Solar panel satellite could beam a THIRD of humanity's power to Earth by 2025, claims former Nasa engineer
A cocktail glass-shaped satellite that could provide a third of the world's required energy by 2025 is being developed by Nasa.
The design was created by Dr John Mankins who was commissioned by Nasa to explore the possibility of using solar panels in space to send energy to Earth.
What Dr Mankins came up with was an incredible floating satellite named the SPS-ALPHA, or Solar Power Satellite via Arbitrarily Large PHased Array.
n a recent interview with Becky Ferreria at Motherboard, Dr Mankins claimed that, depending on funding, SPS-ALPHA could be launched by as early as 2025.
'A single solar power satellite would deliver power to on the order of a third of humanity—not all at the same time, but any of that market could, in principle, be addressed,' he said.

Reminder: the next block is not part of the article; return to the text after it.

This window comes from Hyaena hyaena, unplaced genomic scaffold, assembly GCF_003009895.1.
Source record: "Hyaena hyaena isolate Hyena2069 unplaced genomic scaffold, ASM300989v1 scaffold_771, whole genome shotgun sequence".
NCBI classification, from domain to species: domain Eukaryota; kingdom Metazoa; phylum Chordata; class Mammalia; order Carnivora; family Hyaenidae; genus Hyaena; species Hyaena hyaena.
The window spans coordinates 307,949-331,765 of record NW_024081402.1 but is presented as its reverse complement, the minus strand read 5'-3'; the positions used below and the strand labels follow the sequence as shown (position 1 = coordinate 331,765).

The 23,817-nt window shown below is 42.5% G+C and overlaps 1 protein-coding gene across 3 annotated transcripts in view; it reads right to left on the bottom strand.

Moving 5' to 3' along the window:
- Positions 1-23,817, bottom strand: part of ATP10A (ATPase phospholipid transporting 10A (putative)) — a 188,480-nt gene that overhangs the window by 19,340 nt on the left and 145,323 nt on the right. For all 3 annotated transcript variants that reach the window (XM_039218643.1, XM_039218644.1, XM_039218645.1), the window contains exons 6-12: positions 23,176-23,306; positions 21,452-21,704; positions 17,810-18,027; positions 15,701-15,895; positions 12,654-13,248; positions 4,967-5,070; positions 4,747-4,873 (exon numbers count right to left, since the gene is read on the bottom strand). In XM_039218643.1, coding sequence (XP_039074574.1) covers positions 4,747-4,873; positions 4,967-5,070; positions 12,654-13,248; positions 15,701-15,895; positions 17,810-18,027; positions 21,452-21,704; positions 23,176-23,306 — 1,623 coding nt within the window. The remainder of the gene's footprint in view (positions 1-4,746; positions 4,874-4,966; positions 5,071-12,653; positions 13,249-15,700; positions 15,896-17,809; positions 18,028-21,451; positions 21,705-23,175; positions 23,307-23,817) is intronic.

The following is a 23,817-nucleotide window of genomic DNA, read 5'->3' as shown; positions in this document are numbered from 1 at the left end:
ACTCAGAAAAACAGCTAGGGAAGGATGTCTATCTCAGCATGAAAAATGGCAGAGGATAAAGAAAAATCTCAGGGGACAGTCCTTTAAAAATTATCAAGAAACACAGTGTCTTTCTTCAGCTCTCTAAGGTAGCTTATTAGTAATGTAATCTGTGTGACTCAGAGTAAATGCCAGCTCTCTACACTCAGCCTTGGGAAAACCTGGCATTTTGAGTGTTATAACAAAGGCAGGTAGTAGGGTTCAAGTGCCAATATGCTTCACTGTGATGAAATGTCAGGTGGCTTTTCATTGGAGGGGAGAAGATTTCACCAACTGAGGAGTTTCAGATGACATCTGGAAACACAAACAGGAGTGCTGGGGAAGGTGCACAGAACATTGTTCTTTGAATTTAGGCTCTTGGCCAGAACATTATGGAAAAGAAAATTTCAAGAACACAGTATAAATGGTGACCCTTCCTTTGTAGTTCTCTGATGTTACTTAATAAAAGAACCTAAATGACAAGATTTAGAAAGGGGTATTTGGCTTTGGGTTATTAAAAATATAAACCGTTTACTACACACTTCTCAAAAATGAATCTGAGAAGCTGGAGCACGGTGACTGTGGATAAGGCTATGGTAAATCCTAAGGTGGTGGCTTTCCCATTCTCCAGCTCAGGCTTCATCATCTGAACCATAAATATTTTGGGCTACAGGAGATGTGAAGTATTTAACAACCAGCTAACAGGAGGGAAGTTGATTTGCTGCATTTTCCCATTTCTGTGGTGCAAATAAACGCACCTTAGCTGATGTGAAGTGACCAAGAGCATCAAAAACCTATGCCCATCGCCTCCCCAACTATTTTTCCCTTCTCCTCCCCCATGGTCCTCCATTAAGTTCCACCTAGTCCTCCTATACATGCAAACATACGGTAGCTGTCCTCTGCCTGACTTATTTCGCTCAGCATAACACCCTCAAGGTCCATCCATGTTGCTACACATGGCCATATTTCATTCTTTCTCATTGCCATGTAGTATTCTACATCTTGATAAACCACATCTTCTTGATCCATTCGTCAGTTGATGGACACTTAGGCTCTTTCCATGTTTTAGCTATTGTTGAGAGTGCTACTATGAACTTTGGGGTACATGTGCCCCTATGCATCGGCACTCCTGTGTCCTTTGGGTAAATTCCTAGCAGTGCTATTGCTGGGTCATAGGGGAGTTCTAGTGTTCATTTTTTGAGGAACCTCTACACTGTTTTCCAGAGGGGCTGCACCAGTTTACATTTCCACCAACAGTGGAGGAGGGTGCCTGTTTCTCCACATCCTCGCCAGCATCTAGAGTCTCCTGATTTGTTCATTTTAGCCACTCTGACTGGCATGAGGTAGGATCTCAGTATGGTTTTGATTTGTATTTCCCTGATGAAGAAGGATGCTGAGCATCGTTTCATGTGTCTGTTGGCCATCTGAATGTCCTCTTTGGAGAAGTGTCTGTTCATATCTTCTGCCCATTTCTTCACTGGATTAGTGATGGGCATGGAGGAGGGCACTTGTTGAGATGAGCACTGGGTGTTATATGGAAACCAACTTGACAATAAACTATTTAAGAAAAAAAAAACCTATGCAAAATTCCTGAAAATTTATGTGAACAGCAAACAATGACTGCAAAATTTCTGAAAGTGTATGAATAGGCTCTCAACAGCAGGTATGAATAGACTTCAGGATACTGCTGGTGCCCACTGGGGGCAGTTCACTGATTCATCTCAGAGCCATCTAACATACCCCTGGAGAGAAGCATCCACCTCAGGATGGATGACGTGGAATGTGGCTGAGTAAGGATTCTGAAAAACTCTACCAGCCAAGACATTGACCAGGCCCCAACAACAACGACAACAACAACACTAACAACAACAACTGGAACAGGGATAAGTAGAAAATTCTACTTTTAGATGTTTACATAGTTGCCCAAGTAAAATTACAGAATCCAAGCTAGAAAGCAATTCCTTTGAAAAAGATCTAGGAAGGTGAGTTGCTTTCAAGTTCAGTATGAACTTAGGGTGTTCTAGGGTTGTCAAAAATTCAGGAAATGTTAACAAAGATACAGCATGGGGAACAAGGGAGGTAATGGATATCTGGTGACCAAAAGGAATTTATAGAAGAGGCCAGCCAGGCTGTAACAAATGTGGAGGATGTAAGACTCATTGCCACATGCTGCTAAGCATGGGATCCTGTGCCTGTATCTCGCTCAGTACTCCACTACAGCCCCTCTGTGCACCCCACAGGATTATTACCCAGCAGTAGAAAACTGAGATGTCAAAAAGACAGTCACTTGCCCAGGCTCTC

The technology would mean that energy would beamed down to Earth where power stations would pick it up and farm it out to customers.
The system would be made up of thousands of thin, curved mirror-like pieces which could move around to ensure that they picked up as much sun as possible.
The inside of the SPS-ALPHA would also be lined with photovaltic panels which convert the sun’s energy into microwaves.
These microwaves would then be beamed down to Earth out of the bottom end of the ‘cocktail glass’.
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